Master the Aid Station
Aid Stations can be both chaotic and confusing. If not adequately prepared this can lead to slowing down unnecessarily or worse, missing items and blowing your nutrition plan. With these tips everyone can navigate aid stations like a Pro.
1. Know exactly what you need.
Write your plan out before the race. You should know exactly what you need to get out of every aid station on the course. For Ironman Whistler I knew that the first aid station I would take a gel so I would need to drink two cups of water. The second, I would need 1 cup of Powerbar Perform or Coke and 1 cup of water. The third aid station I needed 2 cups of Perform or Coke. I repeated this order until the race ended. There should be no confusion or game day decision-making. I will take a few extra cups along the way if I feel like it, but I do whatever I need to do to make sure I get what I need. For me that has meant walking, stopping and doubling back. One time I even had to lift and chug straight from a water cooler jug when an aid station wasn’t fully set up!
2. Know the layout of the aid station.
Knowing the order of aid station items can help you get through efficiently and avoid having to double back. For most big races you can find information for how aid stations will be organized in the pre-race briefing. It also helps to look over the course map and make a note of where the aid stations are going to located.
3. Take your nutrition before you enter the aid station.
If you are taking gels or bars eat them before you enter the aid station. This will give you two free hands and one less thing to focus on when you try to navigate the pandemonium that aid stations can be.
4. Yell one word commands.
It is very important to yell exactly what you want and to be blunt. If I want Perform I yell “Perform” if I want Coca-Cola, I yell “Coke”. More than one word usually leads to confusion. The only time I deviate from this is if I want multiple cups of water then I will yell “Water!” and “Lots!”. Pay attention to what the volunteers are shouting and use the words they are using. If they call Perfom Gatorade, call for Gatorade. Likewise if they call it “Sports Drink” or “ISO”. In Mexico they are pretty serious about there brands of Pop. When I yelled, “Coke” they wouldn’t give me Pepsi they were holding. At that point of suffering, brands made no difference to me! I gladly would have taken, Mountain Moonshine, Dr Buzz, RC Cola or whatever type of caffeinated sugar water they were holding!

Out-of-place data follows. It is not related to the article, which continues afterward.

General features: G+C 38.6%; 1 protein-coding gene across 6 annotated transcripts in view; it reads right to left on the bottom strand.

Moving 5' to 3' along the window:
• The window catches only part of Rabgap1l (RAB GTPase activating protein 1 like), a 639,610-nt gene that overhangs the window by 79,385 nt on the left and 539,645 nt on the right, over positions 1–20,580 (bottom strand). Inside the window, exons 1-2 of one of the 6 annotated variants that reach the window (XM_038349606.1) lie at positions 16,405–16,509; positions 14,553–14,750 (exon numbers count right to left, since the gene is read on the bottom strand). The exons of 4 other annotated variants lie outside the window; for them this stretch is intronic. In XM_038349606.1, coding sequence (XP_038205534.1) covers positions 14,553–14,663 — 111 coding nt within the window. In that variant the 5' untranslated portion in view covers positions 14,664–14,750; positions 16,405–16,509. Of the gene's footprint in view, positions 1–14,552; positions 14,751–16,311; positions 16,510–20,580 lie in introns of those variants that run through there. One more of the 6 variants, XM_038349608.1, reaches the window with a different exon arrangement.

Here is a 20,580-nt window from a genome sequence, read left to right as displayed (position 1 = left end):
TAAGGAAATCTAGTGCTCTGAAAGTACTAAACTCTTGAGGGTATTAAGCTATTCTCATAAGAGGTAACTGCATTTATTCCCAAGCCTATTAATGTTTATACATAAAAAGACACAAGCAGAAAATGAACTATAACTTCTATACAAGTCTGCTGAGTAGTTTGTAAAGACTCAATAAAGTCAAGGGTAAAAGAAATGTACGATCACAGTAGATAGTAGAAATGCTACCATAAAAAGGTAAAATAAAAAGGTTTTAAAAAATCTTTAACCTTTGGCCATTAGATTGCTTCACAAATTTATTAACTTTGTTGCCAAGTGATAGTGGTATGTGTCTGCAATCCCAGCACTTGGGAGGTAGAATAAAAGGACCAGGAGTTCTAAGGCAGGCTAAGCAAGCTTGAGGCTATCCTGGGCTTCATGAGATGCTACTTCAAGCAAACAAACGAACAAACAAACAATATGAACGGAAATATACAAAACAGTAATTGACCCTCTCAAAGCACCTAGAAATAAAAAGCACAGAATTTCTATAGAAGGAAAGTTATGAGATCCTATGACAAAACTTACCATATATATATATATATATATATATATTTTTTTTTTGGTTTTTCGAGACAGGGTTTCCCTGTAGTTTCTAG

5. Practice makes perfect.
Whether it’s your first race or you’re trying to qualify for Kona, Boston, or win your age group, we can all benefit by practice! Find some paper cups that resemble those found in aid stations and practice grabbing them at race pace before the race. Some people find pinching the cups helps while others find grabbing them from the top helps. I like grabbing them straight on near the top and drinking them as quickly as possible. Regardless of your grabbing and drinking method, things will get messy (and possibly sticky…I’ve been known to mistake Coke for water and found myself having a Coke shower a few times). I have also measured out different amounts of liquid into the cups to know from a quick glance in the cup how much nutrition and hydration I am getting during the race. On average you every gulp is an ounce. Gulps are a great way of keeping track of your nutrition quickly and accurately.
6. Say thanks!
After you get your nutrition a quick thanks go along way! Remember the volunteers are out there donating their time so you don’t have to run with a camelbak or lug around a 4 liter milk jug of water. A quick thank-you goes a long way into having the volunteers come back next year. More selfishly, it will result in better service the next you run through that aid station!